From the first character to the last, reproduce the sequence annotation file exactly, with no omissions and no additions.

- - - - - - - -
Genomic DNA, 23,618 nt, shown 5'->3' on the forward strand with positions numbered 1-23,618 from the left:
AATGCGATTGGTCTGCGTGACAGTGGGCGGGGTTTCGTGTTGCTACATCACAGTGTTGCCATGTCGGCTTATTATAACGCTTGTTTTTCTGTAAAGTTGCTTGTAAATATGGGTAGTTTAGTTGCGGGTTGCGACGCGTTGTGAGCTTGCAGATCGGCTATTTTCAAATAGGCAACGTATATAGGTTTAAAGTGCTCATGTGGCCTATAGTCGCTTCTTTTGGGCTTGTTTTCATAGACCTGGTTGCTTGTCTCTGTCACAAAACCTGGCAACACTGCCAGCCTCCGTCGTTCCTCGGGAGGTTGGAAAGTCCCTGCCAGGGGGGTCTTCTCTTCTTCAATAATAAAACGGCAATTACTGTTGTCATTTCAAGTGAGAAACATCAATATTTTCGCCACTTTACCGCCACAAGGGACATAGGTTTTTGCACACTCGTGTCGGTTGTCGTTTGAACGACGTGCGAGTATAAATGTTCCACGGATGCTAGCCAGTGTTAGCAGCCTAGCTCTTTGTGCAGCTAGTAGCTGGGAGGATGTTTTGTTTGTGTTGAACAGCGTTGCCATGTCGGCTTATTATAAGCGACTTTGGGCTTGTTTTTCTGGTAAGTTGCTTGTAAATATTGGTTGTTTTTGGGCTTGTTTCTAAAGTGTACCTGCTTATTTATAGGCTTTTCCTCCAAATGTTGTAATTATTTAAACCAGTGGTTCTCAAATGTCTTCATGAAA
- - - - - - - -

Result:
Genomic DNA, 23,618 nt, shown 5'->3' on the forward strand with positions numbered 1-23,618 from the left:
AATGCGATTGGTCTGCGTGACAGTGGGCGGGGTTTCGTGTTGCTACATCACAGTGTTGCCATGTCGGCTTATTATAACGCTTGTTTTTCTGTAAAGTTGCTTGTAAATATGGGTAGTTTAGTTGCGGGTTGCGACGCGTTGTGAGCTTGCAGATCGGCTATTTTCAAATAGGCAACGTATATAGGTTTAAAGTGCTCATGTGGCCTATAGTCGCTTCTTTTGGGCTTGTTTTCATAGACCTGGTTGCTTGTCTCTGTCACAAAACCTGGCAACACTGCCAGCCTCCGTCGTTCCTCGGGAGGTTGGAAAGTCCCTGCCAGGGGGGTCTTCTCTTCTTCAATAATAAAACGGCAATTACTGTTGTCATTTCAAGTGAGAAACATCAATATTTTCGCCACTTTACCGCCACAAGGGACATAGGTTTTTGCACACTCGTGTCGGTTGTCGTTTGAACGACGTGCGAGTATAAATGTTCCACGGATGCTAGCCAGTGTTAGCAGCCTAGCTCTTTGTGCAGCTAGTAGCTGGGAGGATGTTTTGTTTGTGTTGAACAGCGTTGCCATGTCGGCTTATTATAAGCGACTTTGGGCTTGTTTTTCTGGTAAGTTGCTTGTAAATATTGGTTGTTTTTGGGCTTGTTTCTAAAGTGTACCTGCTTATTTATAGGCTTTTCCTCCAAATGTTGTAATTATTTAAACCAGTGGTTCTCAAATGTCTTCATGAAA